|Change in weight and personality in middle-aged and older adults.
|Year of Publication
|Stephan, Y, Sutin, AR, Terracciano, A
|Psychology & Health
|health, longitudinal, No terms assigned, Personality, weight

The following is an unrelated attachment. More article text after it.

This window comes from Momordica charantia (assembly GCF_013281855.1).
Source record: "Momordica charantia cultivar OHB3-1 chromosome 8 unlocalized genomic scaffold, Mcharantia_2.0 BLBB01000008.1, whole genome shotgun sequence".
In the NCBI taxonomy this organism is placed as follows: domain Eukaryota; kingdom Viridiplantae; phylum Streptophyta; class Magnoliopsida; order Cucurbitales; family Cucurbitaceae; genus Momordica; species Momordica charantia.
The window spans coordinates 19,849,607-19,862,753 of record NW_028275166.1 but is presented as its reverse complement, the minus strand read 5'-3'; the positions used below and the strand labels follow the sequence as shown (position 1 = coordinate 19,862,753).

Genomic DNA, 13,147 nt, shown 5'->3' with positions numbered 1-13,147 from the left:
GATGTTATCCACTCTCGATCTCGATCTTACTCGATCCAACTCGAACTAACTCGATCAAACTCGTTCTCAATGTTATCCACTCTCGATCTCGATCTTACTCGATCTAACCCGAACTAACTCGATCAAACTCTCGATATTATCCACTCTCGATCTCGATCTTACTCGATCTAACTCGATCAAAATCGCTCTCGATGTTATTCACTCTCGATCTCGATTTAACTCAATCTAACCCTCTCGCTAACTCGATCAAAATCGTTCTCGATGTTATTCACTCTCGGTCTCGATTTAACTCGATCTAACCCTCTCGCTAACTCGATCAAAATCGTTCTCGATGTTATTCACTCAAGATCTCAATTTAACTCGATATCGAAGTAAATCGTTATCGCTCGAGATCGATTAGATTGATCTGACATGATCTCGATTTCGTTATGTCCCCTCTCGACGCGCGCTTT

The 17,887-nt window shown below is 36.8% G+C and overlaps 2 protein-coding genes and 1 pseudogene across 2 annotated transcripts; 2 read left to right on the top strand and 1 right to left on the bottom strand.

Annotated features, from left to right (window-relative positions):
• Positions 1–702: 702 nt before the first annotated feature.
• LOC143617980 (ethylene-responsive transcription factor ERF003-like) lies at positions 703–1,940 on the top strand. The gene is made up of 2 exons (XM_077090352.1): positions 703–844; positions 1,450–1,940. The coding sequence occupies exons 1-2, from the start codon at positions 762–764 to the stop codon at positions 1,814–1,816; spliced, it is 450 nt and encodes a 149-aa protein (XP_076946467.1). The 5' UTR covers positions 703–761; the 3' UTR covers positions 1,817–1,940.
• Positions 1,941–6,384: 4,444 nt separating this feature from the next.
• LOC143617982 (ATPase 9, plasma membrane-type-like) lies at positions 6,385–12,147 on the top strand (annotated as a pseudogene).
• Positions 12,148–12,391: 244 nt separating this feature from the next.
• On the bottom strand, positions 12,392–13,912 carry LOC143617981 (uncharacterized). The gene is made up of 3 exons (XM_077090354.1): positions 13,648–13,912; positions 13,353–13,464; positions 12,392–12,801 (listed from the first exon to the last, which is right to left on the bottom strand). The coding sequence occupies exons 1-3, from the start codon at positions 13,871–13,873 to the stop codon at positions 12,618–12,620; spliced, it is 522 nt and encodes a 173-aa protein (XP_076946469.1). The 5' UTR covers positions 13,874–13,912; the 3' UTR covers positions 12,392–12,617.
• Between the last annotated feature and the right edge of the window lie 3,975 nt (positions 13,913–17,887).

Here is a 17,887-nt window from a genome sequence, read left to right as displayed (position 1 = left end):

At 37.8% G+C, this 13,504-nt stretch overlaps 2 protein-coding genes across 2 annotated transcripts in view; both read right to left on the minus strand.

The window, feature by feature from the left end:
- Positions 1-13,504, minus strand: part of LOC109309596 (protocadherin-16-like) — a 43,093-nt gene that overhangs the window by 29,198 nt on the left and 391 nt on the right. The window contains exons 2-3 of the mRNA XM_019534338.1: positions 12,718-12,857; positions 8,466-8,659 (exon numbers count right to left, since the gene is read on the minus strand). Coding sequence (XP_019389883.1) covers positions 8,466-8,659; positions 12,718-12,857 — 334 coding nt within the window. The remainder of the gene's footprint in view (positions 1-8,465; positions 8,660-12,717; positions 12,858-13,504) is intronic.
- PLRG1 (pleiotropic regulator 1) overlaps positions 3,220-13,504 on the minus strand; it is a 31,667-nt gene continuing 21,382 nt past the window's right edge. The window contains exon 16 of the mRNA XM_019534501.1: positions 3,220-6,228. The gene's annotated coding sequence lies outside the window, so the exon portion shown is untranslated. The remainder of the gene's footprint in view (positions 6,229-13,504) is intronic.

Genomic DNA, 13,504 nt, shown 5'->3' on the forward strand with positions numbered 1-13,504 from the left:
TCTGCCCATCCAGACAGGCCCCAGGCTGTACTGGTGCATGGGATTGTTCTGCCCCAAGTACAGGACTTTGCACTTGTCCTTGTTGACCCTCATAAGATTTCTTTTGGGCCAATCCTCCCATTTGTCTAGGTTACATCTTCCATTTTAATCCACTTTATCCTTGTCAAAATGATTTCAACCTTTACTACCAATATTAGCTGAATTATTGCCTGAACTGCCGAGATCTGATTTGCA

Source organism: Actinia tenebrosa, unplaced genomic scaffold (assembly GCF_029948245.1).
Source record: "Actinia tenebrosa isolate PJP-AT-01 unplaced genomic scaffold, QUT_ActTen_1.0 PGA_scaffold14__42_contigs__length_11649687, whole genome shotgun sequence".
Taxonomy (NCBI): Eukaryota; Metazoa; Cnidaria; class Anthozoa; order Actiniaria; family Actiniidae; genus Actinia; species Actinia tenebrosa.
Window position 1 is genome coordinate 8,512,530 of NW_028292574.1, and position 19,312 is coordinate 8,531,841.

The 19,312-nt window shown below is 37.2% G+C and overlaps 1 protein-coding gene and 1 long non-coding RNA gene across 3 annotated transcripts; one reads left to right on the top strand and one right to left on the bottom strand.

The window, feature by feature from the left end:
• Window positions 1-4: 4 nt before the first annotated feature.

Objective: Personality is associated with weight change and the development of obesity across adulthood. The present study examines whether significant weight change, including weight loss and weight gain, is related to personality change in a large longitudinal sample of middle-aged and older adults.Design: Participants were adults aged 50–92 years (N > 5000; 59% women, Mean age= 65.51, SD= 8.20) drawn from the Health and Retirement Study (HRS). Personality, demographic, health and staff assessed weight and height were obtained at baseline and 8 years later.Main Outcome Measures: Personality traits.Results: Both weight loss and weight gain greater than 10% of baseline weight were related to a steeper decline in extraversion, openness and conscientiousness. Weight loss was further associated with the maintenance of neuroticism and to a steeper decline in agreeableness. This overall pattern of personality change was also associated with both unhealthy and healthy weight change. The associations were not moderated by BMI and generally remained significant after accounting for disease burden.Conclusion: The present study provides new evidence that both weight loss and weight gain are related to change in personality.